The Register reports that the European Information and Communication Technology Association (EICTA) has stepped up its campaign in support of patents for computer-implemented inventions by launching a new site, Patents4Innovation.org. The aim of this site is to persuade people that the current form of the proposed Directive on computer implemented inventions will boost innovation. Failure to adopt the legislation will, EICTA maintains, jeopardise the work and livelihood of hundreds of thousands of researchers and inventors employed in Europe's high-tech industries (EICTA’s members include many prominent IT hardware firms).
The Polish government has however reached almost exactly the opposite conclusion and will oppose the directive when the Council meets to discuss it on 25 November. The government has concluded that, in its current form, the directive will be of no benefit to the European software industry and could even have an adverse effect on the industry in Poland. Says Mark MacGann, director general of EICTA:
"This Directive is extremely important for the future of innovation in Europe as it concerns two-thirds of all inventions in the European high-tech industry."He argues that the issue has been made emotional "as a result of the sensationalized and inaccurate treatment by opponents to the legislation" and describes suggestions that the Directive paves the way for patents on software as "fallacious", adding that the technology industry rejects such patents.
A statement on the new EICTA site reads:
“Patents for software have never existed and should never exist in Europe because software is already protected by copyright law. Patents will only be granted for inventions of a technical nature. These include inventions in medical equipment, cars, mobile phones, aircraft, Televisions, voice- and image-recognition devices, digital rights management solutions, and Countless other examples”.However, the terms of the directive are infamously broad, and EICTA's statements are misleading. priceWaterhouseCoopers recognises that the directive may have wide-ranging and unforeseen consequences. Three areas of the directive cause most of the problems:
1. To be considered patentable, a computer-implemented invention must involve a so-called inventive step, that is, it must make a technical contribution. However, despite a tiny last-minute change to placate the Germans the directive does not define the term "technical", leaving the lawyers a lot of room to play in.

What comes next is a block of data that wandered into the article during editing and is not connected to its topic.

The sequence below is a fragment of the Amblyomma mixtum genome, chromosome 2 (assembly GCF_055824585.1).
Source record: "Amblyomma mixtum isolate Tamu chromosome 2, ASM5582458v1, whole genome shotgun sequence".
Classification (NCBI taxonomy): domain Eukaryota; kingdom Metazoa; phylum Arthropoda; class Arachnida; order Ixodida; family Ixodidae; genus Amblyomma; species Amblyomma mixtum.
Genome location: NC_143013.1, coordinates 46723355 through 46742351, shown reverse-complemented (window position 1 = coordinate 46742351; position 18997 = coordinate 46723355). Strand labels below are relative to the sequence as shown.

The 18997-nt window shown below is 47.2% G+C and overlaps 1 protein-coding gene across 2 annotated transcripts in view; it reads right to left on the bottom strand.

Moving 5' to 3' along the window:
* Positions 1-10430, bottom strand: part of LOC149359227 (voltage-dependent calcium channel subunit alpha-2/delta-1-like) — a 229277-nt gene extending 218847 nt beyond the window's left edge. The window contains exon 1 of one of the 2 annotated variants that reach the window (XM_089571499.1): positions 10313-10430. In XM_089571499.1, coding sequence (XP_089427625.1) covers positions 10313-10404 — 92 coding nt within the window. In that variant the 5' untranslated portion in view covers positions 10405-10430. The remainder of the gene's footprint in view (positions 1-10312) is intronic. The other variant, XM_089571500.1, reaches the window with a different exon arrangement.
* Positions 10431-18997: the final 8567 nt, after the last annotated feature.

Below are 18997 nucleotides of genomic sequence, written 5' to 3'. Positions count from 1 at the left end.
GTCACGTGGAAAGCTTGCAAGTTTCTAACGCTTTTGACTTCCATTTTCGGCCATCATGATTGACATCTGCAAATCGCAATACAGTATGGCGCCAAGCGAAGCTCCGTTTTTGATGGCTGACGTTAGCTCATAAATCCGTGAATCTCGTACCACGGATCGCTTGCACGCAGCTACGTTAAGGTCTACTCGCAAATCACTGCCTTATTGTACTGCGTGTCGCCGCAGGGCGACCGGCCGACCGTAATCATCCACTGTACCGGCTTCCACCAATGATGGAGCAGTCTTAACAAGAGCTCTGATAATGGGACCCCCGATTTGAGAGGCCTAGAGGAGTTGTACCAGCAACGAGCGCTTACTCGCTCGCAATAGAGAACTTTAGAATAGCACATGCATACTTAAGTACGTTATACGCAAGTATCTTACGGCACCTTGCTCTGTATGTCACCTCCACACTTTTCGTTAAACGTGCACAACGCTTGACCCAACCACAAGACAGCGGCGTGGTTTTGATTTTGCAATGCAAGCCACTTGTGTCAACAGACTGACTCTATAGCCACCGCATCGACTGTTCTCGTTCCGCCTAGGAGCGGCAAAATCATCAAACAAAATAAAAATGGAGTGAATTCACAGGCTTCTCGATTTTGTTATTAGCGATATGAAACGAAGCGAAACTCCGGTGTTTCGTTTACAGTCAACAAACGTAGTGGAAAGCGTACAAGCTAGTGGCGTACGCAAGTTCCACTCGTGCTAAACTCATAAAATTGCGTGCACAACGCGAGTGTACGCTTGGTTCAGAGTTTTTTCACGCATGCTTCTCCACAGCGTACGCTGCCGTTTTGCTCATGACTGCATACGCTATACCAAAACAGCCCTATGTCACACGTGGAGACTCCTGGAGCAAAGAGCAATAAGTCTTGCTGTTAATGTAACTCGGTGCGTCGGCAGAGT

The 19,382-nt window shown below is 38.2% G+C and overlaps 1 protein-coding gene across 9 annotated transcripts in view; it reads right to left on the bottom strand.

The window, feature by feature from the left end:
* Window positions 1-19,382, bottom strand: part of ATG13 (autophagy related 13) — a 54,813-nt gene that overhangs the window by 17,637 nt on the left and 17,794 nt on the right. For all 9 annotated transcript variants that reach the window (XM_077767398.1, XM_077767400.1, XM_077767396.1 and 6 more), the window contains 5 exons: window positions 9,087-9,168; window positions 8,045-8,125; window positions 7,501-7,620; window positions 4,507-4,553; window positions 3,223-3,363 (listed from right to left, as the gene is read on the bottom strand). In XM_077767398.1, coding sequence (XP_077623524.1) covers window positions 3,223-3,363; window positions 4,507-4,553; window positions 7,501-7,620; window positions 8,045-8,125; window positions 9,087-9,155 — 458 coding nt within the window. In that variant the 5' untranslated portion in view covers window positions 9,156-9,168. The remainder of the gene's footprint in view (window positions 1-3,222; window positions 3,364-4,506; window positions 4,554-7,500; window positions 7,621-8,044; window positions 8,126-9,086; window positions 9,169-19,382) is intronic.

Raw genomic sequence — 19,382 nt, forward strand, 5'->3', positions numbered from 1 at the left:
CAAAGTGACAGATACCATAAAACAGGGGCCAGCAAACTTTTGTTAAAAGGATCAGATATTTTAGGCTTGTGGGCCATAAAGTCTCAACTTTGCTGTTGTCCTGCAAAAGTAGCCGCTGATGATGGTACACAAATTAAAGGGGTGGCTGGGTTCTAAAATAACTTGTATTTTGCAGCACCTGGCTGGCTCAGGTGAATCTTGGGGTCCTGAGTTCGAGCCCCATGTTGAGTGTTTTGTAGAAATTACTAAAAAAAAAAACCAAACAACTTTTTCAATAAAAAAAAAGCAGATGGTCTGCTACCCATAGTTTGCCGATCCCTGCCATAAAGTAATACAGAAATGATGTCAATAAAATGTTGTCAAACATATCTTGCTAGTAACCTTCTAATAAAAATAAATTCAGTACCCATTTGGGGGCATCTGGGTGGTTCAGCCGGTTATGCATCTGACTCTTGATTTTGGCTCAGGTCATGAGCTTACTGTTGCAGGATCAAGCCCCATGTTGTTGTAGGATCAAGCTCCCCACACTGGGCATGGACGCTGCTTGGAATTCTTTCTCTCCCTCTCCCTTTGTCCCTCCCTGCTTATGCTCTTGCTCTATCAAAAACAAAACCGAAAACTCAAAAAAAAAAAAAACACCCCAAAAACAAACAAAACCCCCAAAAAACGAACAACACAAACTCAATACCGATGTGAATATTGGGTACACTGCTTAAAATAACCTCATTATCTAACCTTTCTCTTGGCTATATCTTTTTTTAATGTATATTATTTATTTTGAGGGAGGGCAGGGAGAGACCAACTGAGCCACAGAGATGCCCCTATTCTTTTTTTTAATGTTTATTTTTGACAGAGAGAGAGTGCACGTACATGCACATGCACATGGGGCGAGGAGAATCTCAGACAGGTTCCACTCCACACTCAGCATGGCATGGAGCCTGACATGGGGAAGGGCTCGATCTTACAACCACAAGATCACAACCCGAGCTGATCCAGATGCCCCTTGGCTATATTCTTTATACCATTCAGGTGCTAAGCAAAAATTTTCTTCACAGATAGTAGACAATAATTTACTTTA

2. Patent holders are not required to make an all-comers general licence available to parties who want to write software that interoperates with the patented process.
3. The draft allows for program claims, so that even supplying patented code, as opposed to running it on a computer, will be an infringement of the patent. This will make it impossible to post sections of code on websites, common practice in developer communities.
Anti-patenting organisations, such as the FFII (Foundation for a Free Information Infrastructure) and FSFE (Free Software Foundation, Europe), warn that because the directive is so loose in its terminology, it is open to abuse. The FFII in particular cautions that although it can be read as only allowing patents for software that supports a physical process, it could be used to support patenting of software business methods. The directive is currently awaiting its much delayed second reading.
The IPKat urges caution. Even if the present state of software patent law in Europe may be confused, uncertain and lacking in clearly expressed principle, it can hardly be said that all sectors of the software industry have done pretty well since the European Patent Office opened in June 1978. What’s more, computer literacy during that period has become so widespread as to be almost the norm throughout the territories of the European Patent Organisation. The balances between (i) software and hardware industries and (ii) between users and suppliers are pretty impressive. But current IP protection through patent and copyright law is already arguably too strong, which is why competition and antitrust authorities on both sides of the Atlantic have to work so hard to redress the balance -- and rarely appear to succeed.
Here's some hardware to help protect your software here, here and here